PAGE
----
When it comes to a simple parsley-garlic chimichurri, I’ll usually chop up a large bunch of parsley, mince some garlic, sprinkle salt and pepper, and then mix all of that with oil, vinegar, and water. The amount of garlic cloves may vary as well as the ratio of liquids–sometimes I leave out the water. After a few adjustments here and there, for taste, I’ll split the mixture in two with one getting a heavy dosage of hot pepper flakes for those who like a little heat. That’s about it. Parsley and garlic are the stars and no one else is going to steal that show–the pepper flakes hardly affect the flavor.
Walk past any dry spice stand in Argentina and you’ll have a hard time missing the adobo para pizza sitting right beside chimichurri mixes, oregano, parsley, and other common herbs & spices. For chefs or home cooks, who see no need in purchasing a commercial blend, this mixture may be custom made before or at the last minute by sprinkling here and there a few simple ingredients. Either way, adobo para pizza is the go to seasoning for adding a spicy herbal kick to pizzas when parsley, oregano, or basil just won’t cut it by themselves.
I’ve been meaning to write up a little list on the use of herbs and spices in Argentina, and I’ll get to that eventually, but aji molido came up twice about a week ago so I’ll get it out of the way first. First, there was a comment on the chimichurri recipe post and then one through e-mail; the latter a request for retailers that sell it in the U.S and I listed a couple at the end of this post.
In Argentina, refined rock salt is available in three different sizes: sal fina(fine salt), sal entrefina(semi-fine/half-refined salt), or sal gruesa(coarse salt). Kosher and harvested sea salt, in case you were wondering, are moving along at a snail’s pace in terms of rising popularity and use.
Chimichurri performs a superb job at being a condiment, marinade, or basting sauce for grilled meats, but this zesty sauce can also add some extra zip to many other foods as well. Chimichurri Remoulade Mix one part chimichurri(strain some if too liquidy) to three parts mayonnaise to create a delicious remoulade for fish, crab cakes, [...]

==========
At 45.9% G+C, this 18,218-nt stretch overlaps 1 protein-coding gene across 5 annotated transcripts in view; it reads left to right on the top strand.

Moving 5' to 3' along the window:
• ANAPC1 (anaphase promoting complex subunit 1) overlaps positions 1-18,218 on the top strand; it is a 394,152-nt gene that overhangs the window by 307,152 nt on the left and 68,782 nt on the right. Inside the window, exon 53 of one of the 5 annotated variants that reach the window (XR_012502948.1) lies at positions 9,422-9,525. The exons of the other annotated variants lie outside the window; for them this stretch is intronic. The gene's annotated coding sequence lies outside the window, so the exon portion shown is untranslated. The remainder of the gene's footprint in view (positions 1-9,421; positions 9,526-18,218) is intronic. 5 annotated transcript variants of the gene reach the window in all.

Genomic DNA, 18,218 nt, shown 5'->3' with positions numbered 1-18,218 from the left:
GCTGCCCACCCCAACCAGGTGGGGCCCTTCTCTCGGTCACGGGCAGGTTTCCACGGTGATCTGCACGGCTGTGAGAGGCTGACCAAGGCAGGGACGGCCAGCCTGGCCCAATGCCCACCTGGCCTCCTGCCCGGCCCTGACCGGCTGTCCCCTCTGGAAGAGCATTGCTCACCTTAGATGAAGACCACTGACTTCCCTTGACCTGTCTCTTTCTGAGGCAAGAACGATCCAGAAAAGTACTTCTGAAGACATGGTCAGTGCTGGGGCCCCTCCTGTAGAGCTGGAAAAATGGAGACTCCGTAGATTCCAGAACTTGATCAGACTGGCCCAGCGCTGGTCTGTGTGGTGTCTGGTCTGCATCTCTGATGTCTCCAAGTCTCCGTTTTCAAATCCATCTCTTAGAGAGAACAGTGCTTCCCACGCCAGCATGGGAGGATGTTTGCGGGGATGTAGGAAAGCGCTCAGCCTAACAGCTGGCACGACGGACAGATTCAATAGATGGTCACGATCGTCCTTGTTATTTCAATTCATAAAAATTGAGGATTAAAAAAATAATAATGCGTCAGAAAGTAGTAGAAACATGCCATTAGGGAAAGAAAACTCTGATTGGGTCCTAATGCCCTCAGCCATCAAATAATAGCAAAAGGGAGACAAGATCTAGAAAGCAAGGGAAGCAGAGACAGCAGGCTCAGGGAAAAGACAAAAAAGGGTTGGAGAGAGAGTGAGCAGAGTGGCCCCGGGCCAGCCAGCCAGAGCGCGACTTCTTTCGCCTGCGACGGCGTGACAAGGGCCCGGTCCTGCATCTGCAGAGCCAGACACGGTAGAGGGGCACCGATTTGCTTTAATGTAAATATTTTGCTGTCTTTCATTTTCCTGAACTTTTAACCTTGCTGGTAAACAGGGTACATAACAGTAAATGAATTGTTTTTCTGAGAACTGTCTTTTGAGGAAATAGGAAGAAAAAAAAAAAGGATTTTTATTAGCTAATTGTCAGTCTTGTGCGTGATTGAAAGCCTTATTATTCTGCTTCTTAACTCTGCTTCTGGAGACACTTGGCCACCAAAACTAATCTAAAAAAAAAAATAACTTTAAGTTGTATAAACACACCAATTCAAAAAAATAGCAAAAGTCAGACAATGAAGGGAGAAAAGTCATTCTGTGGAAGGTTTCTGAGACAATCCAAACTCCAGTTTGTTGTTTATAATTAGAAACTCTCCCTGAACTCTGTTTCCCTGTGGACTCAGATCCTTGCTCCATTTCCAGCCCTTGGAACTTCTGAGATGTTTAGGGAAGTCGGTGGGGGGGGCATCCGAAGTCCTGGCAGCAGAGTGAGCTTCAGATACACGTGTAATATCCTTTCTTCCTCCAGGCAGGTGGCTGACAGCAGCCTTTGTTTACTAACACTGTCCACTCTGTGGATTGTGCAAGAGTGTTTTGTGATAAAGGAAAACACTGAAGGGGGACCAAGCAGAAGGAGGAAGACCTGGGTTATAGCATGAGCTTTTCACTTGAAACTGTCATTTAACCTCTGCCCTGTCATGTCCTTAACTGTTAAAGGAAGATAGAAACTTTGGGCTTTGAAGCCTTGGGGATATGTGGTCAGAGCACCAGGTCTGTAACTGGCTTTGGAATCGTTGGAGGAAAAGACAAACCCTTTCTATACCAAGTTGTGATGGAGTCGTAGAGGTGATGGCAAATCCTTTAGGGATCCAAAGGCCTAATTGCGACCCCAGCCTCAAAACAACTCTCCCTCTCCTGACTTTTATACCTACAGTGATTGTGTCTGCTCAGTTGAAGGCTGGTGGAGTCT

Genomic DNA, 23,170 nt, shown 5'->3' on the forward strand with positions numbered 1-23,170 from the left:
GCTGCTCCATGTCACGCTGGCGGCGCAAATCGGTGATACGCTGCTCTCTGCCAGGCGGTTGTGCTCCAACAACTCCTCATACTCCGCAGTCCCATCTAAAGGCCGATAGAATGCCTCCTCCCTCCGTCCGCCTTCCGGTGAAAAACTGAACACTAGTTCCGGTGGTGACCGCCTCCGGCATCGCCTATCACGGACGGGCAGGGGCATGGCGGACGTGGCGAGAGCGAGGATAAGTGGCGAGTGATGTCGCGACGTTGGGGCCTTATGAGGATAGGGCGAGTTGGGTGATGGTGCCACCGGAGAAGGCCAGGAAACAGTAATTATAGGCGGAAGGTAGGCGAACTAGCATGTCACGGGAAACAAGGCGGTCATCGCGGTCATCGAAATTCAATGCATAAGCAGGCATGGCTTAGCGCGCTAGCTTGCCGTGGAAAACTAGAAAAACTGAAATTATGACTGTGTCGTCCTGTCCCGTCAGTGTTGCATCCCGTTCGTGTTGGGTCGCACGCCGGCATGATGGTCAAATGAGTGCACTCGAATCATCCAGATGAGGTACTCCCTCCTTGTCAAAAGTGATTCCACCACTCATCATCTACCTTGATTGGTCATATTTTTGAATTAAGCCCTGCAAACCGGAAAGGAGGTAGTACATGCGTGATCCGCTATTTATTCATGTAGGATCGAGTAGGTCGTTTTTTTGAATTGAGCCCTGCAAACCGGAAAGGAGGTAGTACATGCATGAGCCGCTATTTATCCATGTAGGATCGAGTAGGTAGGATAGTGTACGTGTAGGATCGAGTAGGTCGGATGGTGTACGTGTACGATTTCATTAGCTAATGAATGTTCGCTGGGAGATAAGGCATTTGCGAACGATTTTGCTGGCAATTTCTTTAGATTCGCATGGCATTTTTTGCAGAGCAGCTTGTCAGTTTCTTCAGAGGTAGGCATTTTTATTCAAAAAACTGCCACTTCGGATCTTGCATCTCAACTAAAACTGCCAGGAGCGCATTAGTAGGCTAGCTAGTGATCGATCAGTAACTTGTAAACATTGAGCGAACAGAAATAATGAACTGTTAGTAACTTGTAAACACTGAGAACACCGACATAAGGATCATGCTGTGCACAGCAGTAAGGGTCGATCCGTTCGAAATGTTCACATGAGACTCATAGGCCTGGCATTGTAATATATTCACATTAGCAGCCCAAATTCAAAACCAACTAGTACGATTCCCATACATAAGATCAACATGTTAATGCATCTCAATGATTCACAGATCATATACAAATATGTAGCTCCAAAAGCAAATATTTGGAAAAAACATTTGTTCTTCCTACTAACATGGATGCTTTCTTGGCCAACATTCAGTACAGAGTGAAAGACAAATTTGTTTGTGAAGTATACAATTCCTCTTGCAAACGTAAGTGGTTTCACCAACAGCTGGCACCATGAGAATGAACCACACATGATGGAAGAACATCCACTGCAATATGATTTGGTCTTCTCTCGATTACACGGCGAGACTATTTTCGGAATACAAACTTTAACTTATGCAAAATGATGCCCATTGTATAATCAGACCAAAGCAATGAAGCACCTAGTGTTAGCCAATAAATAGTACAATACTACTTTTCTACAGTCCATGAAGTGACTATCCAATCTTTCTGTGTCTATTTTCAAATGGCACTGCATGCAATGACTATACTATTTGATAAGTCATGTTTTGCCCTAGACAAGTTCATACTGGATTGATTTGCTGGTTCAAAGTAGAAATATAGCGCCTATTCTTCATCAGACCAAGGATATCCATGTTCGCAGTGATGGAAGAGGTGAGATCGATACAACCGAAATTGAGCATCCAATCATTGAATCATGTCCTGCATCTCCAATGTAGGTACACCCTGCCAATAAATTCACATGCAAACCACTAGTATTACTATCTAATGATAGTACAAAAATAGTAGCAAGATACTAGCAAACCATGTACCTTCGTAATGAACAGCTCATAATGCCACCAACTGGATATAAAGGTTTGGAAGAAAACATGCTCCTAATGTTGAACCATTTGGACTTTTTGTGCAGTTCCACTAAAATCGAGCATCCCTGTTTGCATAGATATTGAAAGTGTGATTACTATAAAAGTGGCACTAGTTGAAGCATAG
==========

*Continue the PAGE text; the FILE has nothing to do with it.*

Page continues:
A few of the major companies here in Argentina that whip out salt, spices, dried herbs, and seasonings offer ready-made chimichurri dry mixes that only require the inclusion of wet ingredients to create a version of the famed sauce. Now obviously this holds nothing on good ‘ol aged chimichurri that is made with fresh vegetables, [...]
Now I know this site focuses primarily on Argentina but I think it would be great to mix in a few surprises once in a while from the neighbors. This popular condiment, served throughout Chile, is so good that I would never forgive myself for not letting you know of its existence. I can eat [...]
One day, long ago, I was told that someone “is bringing over some barbecued chicken from Decatur. It’s the best.” About an hour later, two barbecued chickens arrived with little containers of white sauce. Being the young naive person that I was (probably still am I guess), barbecue sauce from a barbecue joint, to me, [...]
Salmuera (brine) is a fantastic, yet overly simple, concoction to use as a basting sauce (previously mentioned in the simple adobos post). I’ve said before that salt is largely the only seasoning used on barbecued meats in Argentina. Salmuera stays in line with that tradition yet also includes the added benefit of keeping meats that [...]